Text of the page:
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Are Liars Ethical?

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By Emma Levine

We tend to think of lying as a vice and honesty as a virtue. For hundreds of years, theologians and philosophers have suggested that lying is wrong. For example, almost six hundred years ago, St. Augustine stated, “To me…it seems certain that every lie is a sin.” The prohibition of lying is deeply ingrained in most major religions and the presumption that lying is wrong leads scholars, parents, and leaders to broadly condemn lying.

Thinking Ourselves Into Eating More

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“Think before you act” is sage advice for dieters, especially when considering grabbing that holiday cookie, right? A new analysis of 50 studies finds that thinking before you eat can actually undermine your dieting goals. When we think, we often simply come up with reasons why we deserve that extra piece of pumpkin pie.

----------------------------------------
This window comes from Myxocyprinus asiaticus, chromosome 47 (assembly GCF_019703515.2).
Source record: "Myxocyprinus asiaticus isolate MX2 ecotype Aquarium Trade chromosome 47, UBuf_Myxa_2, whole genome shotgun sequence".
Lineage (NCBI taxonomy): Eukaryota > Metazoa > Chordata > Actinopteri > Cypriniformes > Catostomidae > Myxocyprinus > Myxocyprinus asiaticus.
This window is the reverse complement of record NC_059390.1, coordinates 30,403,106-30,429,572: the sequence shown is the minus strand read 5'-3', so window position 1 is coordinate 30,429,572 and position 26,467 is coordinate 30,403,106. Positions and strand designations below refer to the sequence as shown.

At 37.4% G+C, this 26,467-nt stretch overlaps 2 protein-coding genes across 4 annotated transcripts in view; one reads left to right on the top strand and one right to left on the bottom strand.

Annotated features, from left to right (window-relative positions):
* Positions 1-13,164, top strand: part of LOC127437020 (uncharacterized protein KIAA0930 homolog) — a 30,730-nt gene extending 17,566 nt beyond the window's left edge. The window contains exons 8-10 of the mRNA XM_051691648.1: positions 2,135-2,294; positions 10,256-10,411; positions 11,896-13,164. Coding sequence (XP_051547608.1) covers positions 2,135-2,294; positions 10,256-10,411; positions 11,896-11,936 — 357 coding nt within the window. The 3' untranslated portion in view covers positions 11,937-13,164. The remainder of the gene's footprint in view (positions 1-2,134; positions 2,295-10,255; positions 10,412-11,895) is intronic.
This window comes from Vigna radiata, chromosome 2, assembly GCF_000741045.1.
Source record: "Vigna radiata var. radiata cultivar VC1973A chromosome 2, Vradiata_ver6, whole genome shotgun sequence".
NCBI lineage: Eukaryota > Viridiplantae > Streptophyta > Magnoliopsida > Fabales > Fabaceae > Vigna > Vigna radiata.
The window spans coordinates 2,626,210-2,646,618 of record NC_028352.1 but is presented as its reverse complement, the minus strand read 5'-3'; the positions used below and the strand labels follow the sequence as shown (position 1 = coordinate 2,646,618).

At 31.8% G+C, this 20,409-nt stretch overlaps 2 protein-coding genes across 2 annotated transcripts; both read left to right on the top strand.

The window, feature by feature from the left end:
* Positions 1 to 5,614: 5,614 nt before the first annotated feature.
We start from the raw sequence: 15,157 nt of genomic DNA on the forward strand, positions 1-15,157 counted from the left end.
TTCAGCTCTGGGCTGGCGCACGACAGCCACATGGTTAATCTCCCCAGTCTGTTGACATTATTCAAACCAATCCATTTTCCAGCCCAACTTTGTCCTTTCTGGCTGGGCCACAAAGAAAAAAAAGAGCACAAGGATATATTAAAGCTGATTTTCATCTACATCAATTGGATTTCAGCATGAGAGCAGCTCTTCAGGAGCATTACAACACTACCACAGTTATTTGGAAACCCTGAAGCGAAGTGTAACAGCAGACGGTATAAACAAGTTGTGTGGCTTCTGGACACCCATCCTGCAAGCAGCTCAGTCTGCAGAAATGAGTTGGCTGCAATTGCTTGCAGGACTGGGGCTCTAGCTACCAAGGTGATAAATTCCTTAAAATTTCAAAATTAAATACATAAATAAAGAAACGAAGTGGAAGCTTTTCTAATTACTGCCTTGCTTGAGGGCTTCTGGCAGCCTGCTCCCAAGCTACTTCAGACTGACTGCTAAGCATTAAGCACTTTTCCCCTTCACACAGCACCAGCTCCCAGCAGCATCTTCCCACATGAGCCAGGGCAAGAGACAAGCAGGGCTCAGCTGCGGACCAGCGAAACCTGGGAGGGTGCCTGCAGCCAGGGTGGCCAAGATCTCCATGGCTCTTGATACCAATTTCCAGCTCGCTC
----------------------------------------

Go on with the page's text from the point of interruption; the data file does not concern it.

Addressing Pervasive Biases in Academia

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The current requirements for diversity training at universities fall short of addressing the pervasive gender, racial, and ethnic biases in academia.

Psychology News Round-Up (October 3rd)

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By Dave Nussbaum

Psychology News Round-Up (October 10th)

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By Dave Nussbaum

  • Stéphane Côté (@StephaneCoteTO) and Michael Kraus (@mwkraus) wrote an op-ed in the Sunday NYT on their research about the divide between classes and the difficulty of bridging that gap socially, as well as an intervention that can help overcome it.

Psychology News Round-Up (October 17th)

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By Dave Nussbaum

  • On Monday, Erika Salomon (@ecsalomon) wrote about theInherence Heuristic, which may underlie various effects in psychology, including system justification and the correspondence bias.

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